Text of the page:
The Urban Flows Sensor Build Competition was an idea that originally came from our Chief Technical Officer Steve Jubb. We were keen to engage with people who had a passion for creating and making things; 9 months in and we’re still buzzing from the excitement of setting up the project. Creativity is important in helping us to achieve our goal of sensing the city of Sheffield to pick up real time data from the environment around us. We decided to create a competition to encourage people from all backgrounds and levels of expertise to become involved in our sensor build project.

Sheffield is a talented city, with initiatives like Sheffield Digital, the iForge and various other technical and digital companies throughout the region. We were keen to get started on encouraging collaborative working to help tackle some key environmental problems.

What did the competition involve?

We were looking for people with a passion for making and creating things, whether that was at a novice or expert level, to build a prototype that could be physically located in Sheffield and have the capability to capture data about how energy and resources ‘flow’ through the city.

The requirement was for the sensors to be able to collect data that contributed to one or more of the following categories:

  • Air quality and atmospheric conditions
  • Energy consumption, efficiency and sustainability
  • Health and wellbeing

Each prototype had to include the necessary communications capabilities suitable to transmit data back to Urban Flows and have the potential to be scaled/commercialised. Up to £4,000 of equipment was up for grabs for the best applications, who would then be given 3 months to build their prototypes.

Stage 1 of the competition

The first stage involved submitting an expression of interest form detailing exact plans and how much the sensor would cost to make. We received a fantastic response to the competition advert, which resulted in an impressive 13 applications!

After much deliberation, we narrowed it down to 9 finalists who were each given the equipment they required to make their prototype. This was to be ready to present at the competition event at the Sheffield ARUP office on 6th June.

Prizes included £500 in cash for the winners in each category. The advanced stream also had the chance to develop their prototype into a product, of which the winner would retain a major stake in the IP.

The finalists

The successful 9 applicants who made it through to the next round were:

  • Yun-Hang Cho – IoT Multi-use Sensor Technology (I-MUST) (advanced)
  • Alex Petersen –  Low Cost Distributed Air Quality Monitoring Over Mobile Networks (advanced)
  • Timothy Butterfield – Chain Home (advanced)
  • Stuart Walker – Electronic Acoustic Recognition Sensor (EARS) (advanced)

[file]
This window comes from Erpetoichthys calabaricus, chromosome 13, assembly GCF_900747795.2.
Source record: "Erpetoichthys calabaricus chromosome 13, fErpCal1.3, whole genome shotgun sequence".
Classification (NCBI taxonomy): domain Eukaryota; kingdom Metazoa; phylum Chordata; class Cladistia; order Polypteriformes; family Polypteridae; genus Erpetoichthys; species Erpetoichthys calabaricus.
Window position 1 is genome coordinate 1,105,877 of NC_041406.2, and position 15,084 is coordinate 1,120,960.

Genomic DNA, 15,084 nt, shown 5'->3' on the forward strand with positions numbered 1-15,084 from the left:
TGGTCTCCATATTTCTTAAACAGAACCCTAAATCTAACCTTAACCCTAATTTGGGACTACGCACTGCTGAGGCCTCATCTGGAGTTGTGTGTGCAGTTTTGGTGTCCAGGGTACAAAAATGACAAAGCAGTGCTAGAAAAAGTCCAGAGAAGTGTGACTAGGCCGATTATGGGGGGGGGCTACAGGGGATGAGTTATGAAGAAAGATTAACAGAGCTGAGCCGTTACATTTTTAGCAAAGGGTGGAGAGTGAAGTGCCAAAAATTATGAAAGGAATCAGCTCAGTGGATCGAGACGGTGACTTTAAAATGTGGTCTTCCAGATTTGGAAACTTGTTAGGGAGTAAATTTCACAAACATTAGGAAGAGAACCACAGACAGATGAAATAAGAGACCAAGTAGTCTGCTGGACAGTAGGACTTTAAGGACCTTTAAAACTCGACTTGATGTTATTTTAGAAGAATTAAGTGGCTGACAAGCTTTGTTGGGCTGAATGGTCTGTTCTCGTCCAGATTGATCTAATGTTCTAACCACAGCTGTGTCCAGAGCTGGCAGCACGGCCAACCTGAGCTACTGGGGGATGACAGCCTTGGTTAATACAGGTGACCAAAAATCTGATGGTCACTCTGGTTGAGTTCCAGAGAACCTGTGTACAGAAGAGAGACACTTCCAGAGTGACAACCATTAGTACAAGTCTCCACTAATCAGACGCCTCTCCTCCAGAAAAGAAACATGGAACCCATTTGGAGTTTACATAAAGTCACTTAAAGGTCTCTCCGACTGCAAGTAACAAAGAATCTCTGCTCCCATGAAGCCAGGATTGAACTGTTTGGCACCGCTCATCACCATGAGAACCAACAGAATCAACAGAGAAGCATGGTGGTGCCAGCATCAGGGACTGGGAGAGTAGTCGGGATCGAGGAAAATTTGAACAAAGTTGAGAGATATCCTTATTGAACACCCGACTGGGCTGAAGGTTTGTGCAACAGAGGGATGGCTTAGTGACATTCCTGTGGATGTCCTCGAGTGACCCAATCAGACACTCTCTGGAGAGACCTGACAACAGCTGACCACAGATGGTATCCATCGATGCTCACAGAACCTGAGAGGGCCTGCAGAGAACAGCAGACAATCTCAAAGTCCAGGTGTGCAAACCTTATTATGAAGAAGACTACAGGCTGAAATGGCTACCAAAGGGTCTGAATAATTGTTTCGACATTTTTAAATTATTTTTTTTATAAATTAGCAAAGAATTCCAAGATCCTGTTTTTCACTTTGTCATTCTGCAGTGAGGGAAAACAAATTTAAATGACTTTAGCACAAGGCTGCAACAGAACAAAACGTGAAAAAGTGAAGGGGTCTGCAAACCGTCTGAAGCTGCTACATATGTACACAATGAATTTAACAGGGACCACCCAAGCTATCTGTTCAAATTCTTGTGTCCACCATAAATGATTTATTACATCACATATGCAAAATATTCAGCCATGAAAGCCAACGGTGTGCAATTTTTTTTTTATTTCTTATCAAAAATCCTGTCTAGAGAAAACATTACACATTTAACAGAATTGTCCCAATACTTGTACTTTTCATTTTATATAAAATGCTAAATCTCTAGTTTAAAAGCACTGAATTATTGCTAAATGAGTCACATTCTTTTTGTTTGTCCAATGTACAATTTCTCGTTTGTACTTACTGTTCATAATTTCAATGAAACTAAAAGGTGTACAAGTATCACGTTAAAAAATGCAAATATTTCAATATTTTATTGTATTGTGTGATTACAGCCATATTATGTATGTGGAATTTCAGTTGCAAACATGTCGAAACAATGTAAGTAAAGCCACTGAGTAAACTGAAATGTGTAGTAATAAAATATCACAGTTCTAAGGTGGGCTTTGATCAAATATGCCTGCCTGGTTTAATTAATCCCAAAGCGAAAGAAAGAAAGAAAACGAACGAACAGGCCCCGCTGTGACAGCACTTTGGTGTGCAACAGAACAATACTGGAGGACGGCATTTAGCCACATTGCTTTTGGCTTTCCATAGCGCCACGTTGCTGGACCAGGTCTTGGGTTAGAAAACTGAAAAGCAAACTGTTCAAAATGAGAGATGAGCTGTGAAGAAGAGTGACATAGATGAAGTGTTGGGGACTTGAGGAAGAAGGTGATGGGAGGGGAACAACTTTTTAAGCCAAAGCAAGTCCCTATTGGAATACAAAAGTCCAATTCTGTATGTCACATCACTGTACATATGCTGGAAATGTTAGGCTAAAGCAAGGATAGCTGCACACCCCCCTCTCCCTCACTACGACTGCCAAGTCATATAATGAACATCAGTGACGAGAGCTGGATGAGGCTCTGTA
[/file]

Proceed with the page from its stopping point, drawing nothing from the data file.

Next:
• Ruby Kempka –  Track-side Environment Monitoring Station (advanced)
  • Lu Bai – Upstanding Urban Energy & Resources Flow Using Ubiquitous Monitoring (novice)
  • Joachim Driemann – On-node Public Realm Analysis (novice)
  • Bernardi Pranggono – DUST (Duren Urban Flows Sensors Team) (novice)
  • Simon Cookson – Ask the Bees (novice)

If you’d like to have a read about the individual sensors, the handout from the final event can be downloaded here.

The showcase event

The showcase event took place on 6th June at ARUP’s Sheffield office, with the guests all eager to see the finished prototypes. The evening kicked off with a guest speaker keynote presentation from Rick Robinson, Digital Property and Cities Leader for ARUP, followed by the pitches from the novice group. After the excellent pitches we stopped for a short break for the all important pizza and beer!

The main event was up next: the advanced group pitches. The judges, made up of Ogo Ossammor and Mark Gannon from Sheffield City Council, Prof. Daniel Coca from the University of Sheffield and Co-Director of the Urban Flows Observatory and Dave Moss from Siemens, were asked to consider the following questions for each entry:

  1. Does it have the ability to capture data that can be used by the Urban Flows Observatory?
  2. Does it have the ability to monitor the resource flows?
  3. Does it include necessary communications capabilities to provide data to the Observatory?
  4. Does it have the potential to be scaled beyond the initial prototype? (advanced only)

Rick Robinson of ARUP delivering the keynote presentation.

Caption: Rick Robinson of ARUP delivering the keynote presentation.

The Winners

Once all the finalists had pitched, it was time to choose the winners for each category.

Lu Bai won £500 for her idea which involved adding sensors to bikes to monitor flows in and out of the city. Unfortunately she had to leave to get her train back to Cambridge, so we didn’t get any photos, but huge congratulations to Lu!

Yun Hang won £500 for his idea which delivers a holistic approach to air quality and weather monitoring by providing real time data on air pollutants, temperature, wind direction and speed, rainfall, humidity and air pressure. Yun won the popular vote too, in the form of a £250 Amazon gift voucher – well done!

Yun Hang and his winning Prototype, alongside all of the competition judges.

Caption: Yun Hang and his winning Prototype, alongside all of the competition judges.

We were incredibly impressed by everyone’s hard work and creativity; thank you to all who took the time to enter the competition. Thanks also go to our sponsors, Siemens, Sheffield Technology Parks, Autodesk and ARUP, who kindly lent us their office space for the final event, and of course for providing the pizza and beer!

We are in the process of planning next year’s competition, keep your eyes peeled for more information coming soon.

Author: Natalie Pearson, Head of Operations, Sheffield Urban Flows Observatory